9. 9. 7) SHAPE AND SIZE OF MEMBER: • Design of exposed structures should promote good drainage of water. • For structures subjected to partial hydrostatic pressure life can be lengthened by providing extra cover to steel, chamfering the corners or using circular cross sections.
  10. 10. 1) OVERTURNING: #cls.20.1  Restoring moment shall not be less than 1.2(max. overturning moment due to characteristic DL) +1.4(max. overturning moment due to characteristic IL) *in cases where only DL provides restoring moment, 0.9(characteristic DL) shall b considered.  The anchorages provided for overhanging members shoulrd be such that static equilibrium is maintained.
  11. 11. 2) SLIDING: The structure should have a factor of not less than 0.4 against sliding. 3)VARIATION IN DEAD LOAD: probable variation in dead load during construction, repair etc should be taken into account. 4)MOMENT CONNECTIONS: For designing framework of building, adequate moment connections or system of bracing should be provided to transmit horizontal forces to the foundation. 5)LATERAL SWAY: Lateral sway at the top of building should not exceed H/500. *H is total height of building.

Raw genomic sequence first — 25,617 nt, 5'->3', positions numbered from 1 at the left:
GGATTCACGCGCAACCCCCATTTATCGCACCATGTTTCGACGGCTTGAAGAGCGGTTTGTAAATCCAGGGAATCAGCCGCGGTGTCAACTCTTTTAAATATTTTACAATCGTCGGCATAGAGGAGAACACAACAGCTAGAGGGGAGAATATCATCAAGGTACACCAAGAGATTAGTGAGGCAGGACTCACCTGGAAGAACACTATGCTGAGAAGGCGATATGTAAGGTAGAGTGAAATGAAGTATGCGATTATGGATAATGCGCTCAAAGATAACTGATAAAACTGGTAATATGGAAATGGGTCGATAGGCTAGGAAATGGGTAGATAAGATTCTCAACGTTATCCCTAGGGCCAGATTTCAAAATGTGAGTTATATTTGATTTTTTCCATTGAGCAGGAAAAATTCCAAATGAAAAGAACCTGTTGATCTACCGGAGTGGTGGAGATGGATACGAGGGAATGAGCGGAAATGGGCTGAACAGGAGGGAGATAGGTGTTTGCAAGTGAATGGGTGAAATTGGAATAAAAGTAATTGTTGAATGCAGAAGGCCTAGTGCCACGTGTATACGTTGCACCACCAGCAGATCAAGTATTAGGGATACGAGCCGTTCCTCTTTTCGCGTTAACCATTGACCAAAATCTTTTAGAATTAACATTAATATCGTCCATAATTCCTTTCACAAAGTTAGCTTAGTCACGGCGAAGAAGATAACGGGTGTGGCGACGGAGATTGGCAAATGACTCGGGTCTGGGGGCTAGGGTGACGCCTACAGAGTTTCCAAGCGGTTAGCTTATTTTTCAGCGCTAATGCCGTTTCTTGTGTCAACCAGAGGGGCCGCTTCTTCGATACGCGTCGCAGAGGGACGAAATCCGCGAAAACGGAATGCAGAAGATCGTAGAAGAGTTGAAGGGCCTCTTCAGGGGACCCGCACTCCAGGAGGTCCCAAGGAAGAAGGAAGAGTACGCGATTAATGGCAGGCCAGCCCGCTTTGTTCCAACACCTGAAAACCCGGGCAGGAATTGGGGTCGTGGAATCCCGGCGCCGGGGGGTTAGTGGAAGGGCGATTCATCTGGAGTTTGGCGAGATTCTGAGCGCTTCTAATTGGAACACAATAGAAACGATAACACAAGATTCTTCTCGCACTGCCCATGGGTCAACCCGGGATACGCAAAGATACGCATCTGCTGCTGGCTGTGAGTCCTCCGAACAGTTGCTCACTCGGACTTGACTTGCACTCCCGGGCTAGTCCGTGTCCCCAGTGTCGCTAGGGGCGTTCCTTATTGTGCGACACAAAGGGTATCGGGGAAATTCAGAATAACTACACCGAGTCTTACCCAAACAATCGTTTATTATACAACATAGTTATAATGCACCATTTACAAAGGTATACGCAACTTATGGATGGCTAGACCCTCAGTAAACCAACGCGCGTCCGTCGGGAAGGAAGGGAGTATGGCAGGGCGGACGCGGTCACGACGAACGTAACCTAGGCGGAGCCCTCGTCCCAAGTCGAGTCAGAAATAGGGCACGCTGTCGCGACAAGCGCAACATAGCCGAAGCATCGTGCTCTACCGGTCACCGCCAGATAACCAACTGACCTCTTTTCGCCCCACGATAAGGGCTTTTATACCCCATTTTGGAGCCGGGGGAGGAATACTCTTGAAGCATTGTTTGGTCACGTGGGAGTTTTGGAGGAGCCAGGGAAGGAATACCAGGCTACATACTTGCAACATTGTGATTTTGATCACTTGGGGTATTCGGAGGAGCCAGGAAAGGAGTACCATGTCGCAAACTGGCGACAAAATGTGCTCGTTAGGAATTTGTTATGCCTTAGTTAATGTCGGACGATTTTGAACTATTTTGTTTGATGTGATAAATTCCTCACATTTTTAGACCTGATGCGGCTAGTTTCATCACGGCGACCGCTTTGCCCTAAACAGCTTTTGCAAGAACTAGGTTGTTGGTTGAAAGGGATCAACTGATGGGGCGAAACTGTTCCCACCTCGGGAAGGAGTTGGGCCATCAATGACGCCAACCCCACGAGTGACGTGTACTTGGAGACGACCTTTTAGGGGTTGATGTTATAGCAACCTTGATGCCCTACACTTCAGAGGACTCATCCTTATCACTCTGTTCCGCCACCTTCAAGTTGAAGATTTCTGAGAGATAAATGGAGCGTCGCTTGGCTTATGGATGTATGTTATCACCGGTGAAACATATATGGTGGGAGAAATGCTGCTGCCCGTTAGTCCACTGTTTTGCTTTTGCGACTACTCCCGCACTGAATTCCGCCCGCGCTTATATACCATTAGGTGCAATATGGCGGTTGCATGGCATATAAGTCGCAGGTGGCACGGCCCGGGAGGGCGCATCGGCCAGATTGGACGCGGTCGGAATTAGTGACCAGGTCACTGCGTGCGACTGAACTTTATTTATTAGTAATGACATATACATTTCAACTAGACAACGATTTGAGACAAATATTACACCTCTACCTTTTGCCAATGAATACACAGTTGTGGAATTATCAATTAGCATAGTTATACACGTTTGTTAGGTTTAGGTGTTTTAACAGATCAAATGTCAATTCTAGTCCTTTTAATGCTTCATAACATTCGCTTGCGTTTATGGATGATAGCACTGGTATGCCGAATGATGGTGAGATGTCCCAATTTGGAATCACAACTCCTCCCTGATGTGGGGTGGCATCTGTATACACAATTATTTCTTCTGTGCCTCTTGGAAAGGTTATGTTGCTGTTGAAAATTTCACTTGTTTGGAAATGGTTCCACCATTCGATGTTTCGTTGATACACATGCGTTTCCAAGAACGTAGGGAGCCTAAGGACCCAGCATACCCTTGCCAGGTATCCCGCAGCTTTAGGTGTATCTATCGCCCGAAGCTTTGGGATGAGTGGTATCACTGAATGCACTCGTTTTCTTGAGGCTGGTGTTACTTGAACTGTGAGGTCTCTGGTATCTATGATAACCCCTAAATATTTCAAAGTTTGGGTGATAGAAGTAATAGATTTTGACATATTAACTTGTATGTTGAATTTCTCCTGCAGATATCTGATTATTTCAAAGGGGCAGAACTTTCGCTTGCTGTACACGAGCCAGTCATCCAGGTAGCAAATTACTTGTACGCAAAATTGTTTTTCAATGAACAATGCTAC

12. 12. . Fire resistance of concrete depends on member size, cover to reinforcement and type of aggregate.
  13. 13.  A structural element when designed for design load should not undergo excessive deflection.  Causes for short term deflection are: 1. Magnitude and distribution of live load 2. Span and type of end restraints 3. Cross sectional properties and % of steel. 4. Stress in reinforcement 5. Amount and extent of cracking
  14. 14.  Causes of long term deflection are: 1. Humidity and temperature conditions at the time of curing of concrete. 2. Age of concrete at the time of loading 3. Other factors influencing shrinkage and creep: type and size of aggregate, water cement ratio, size of member, presence of compression reinforcement etc.
  15. 15. The total deflection due to all loads should not exceed span/250 for slabs, beams and other horizontal members.  The deflection should not exceed span/350 or 20 mm whichever is less for these members, after the construction of partitions and finishes etc, in order to avoid damage to them.